Somerset Railroad (Maine)
The Mt. Kineo House in 1908
|Dates of operation||1873–|
|Track gauge||standard gauge|
|Length||91 miles (146 km)|
The Somerset Railroad was built to serve Kennebec River communities and later extended through timberlands to a large wooden Victorian era destination hotel on Moosehead Lake. The railway became part of the Maine Central Railroad in 1911; and a portion remains in intermittent operation by Pan Am Railways.
Somerset Railroad was chartered in 1860 to build north along the Kennebec River from the Maine Central Railroad "back road" at Oakland, Maine. The line originally shared the Maine Central Portland gauge of 5 ft 6 in (1,676 mm). Construction reached Norridgewock in 1873, Madison in 1875, and North Anson in 1877. The company defaulted in 1879 and was reorganized as the standard gauge Somerset Railway in 1884 before construction continued to Solon in 1889 and Bingham in 1890. The reorganized company extended the line to Moosehead Lake in 1906 and built a large resort hotel called the Mount Kineo House. The railroad had fifteen plush upholstered coaches, nine baggage cars, and twelve combination smoking-baggage cars with leather seats in the smoking section. Hotel patrons arrived on through Pullman cars from large eastern cities, and reached the hotel by steamboat from the railroad terminal at Kineo Station. Maine Central railroad purchased the Mount Kineo House with the Somerset Railway; and the railway became the Kineo branch of the Maine Central Railroad in 1911. Aboriginal forests had been converted to lumber and pulpwood before the last passenger train over the branch ran in September, 1933; and the line north of Bingham was dismantled that year. The Mount Kineo House was razed in 1938.
Mount Kineo was not the only destination sought by passengers on the Old Somerset Railroad. Many prominent figures of the time, such as Theodore Roosevelt and Henry David Thoreau, ventured to Maine's Somerset County in search of wilderness. Lake Moxie Station became the jumping off point for sporting camps and remote destinations north along the current U.S. Route 201 all the way up to The Forks, Lake Parlin, and Upper Enchanted Township.
Bingham became an important loading point for pulpwood floated down the Kennebec River to Wyman Dam until environmental regulations curtailed log driving in the 1970s. A paper mill at Madison was the last major customer on the branch originating or terminating 3,000 annual carloads in 1973.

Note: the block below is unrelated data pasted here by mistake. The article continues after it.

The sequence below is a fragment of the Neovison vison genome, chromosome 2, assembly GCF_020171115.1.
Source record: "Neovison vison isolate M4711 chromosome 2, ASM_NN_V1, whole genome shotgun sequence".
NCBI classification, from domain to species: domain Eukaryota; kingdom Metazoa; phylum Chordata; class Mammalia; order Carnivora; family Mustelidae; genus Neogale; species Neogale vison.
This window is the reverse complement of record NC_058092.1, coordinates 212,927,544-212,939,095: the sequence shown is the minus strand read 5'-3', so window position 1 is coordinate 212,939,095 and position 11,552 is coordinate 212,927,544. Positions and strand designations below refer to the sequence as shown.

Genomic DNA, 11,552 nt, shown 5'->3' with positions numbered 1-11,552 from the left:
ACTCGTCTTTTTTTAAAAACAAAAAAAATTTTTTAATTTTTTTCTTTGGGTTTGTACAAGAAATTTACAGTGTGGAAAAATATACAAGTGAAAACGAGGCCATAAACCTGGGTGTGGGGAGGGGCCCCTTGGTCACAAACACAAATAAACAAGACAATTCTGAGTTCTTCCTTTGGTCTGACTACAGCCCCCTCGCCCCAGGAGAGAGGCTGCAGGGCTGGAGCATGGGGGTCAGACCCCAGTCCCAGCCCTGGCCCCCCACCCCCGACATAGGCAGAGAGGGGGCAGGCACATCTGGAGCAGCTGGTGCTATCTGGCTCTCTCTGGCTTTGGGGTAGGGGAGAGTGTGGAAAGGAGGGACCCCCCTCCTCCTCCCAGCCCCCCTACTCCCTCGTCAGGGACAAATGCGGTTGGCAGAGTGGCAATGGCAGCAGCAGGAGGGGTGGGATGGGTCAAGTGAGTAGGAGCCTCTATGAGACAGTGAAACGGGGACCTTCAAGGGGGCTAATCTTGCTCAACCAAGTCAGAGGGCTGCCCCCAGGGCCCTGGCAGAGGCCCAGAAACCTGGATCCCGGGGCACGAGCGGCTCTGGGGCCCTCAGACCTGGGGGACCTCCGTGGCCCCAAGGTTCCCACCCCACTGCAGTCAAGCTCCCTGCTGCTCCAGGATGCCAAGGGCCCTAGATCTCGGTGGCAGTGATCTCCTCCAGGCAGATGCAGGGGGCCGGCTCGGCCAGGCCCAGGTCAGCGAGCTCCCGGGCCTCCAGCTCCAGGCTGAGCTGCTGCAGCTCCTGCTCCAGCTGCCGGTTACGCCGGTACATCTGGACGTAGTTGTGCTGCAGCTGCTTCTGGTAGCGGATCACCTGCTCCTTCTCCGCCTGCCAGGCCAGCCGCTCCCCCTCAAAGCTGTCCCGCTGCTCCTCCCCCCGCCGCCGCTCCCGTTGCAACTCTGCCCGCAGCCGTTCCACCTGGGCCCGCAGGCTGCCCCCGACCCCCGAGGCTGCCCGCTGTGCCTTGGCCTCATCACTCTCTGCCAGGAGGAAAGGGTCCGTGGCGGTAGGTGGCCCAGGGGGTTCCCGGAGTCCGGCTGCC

- Milepost 0: Oakland on the Maine Central Back Road; location of railroad shops
- Milepost 13: Norridgewock
- Milepost 20.9: Madison paper mill
- Milepost 21.3: Anson
- Milepost 25.3: North Anson
- Milepost 30.4: Embden
- Milepost 33.9: Solon pulp mill, potato house, and corn cannery
- Milepost 41: Bingham
- Milepost 48.2: Deadwater sawmill
- Milepost 52.2: Bald Mountain logging branch
- Milepost 60.1: Mosquito
- Milepost 64.7: Lake Moxie sawmill
- Milepost 85.3: Somerset Junction (with the Canadian Pacific Railway International of Maine Division)
- Milepost 91.5: Kineo Station
|General Veazie||Kerk||former European and North American Railway locomotive leased from Maine Central Railroad during initial railway construction|
|Somerset||Hinkley Locomotive Works||4-4-0||purchased used after service on the Portland, Saco & Portsmouth and Eastern railroads; replaced by Caratunk|
|1||Caratunk||Hinkley Locomotive Works||4-4-0||used locomotive purchased to replace Somerset|
|2||Black Dinah||used as a yard shunter after delivery of Old Point|
|2||Old Point||Portland Company||4-4-0||1869||150||purchased 1875|
|2||Manchester Locomotive Works||4-4-0||1901||1760||last locomotive to bear this number; became Maine Central Railroad # 84|
|7||Messalonskee||Manchester Locomotive Works||4-4-0||1900||1743||purchased new; became Maine Central Railroad # 85|
|10||American Locomotive Company (Manchester)||4-4-0||1907||41438||purchased new for passenger service; became Maine Central Railroad # 86|
|12||American Locomotive Company (Manchester)||4-4-0||1907||41439||purchased new for passenger service; became Maine Central Railroad # 87|
|20||Baldwin Locomotive Works||4-6-0||1905||26269||purchased new for freight service; became Maine Central Railroad # 106|
|21||Baldwin Locomotive Works||4-6-0||1905||26270||purchased new for freight service; became Maine Central Railroad # 107|
|22||American Locomotive Company (Manchester)||4-6-0||1906||41437||purchased new for freight service; became Maine Central Railroad # 108|
|23||American Locomotive Company (Manchester)||4-6-0||1906||41437||purchased new for freight service; became Maine Central Railroad # 109|
- Macdougall, Walter Marshall The Old Somerset Railroad (2000) Downeast Books ISBN 0-89272-492-7 p.179
- Johnson, Ron (1985). The Best of Maine Railroads. Portland Litho. pp. 48, 53, 74–75&111.
- Peters, Bradley L. (1976). Maine Central Railroad Company. Maine Central Railroad. p. 11.
- United States Department of Transportation (1974). Rail Service in the Midwest and Northeast Region. United States Government Printing Office.
- Maine Central Railroad (1917). Hand-Book of Officers, Agents, Stations and Sidings. Edwin B. Robertson.
- Macdougall, Walter Marshall The Old Somerset Railroad (2000) Downeast Books ISBN 0-89272-492-7 pp.169-174
- Robertson, Edwin B. Maine Central Steam Locomotives (1977) Robertson pp.7&9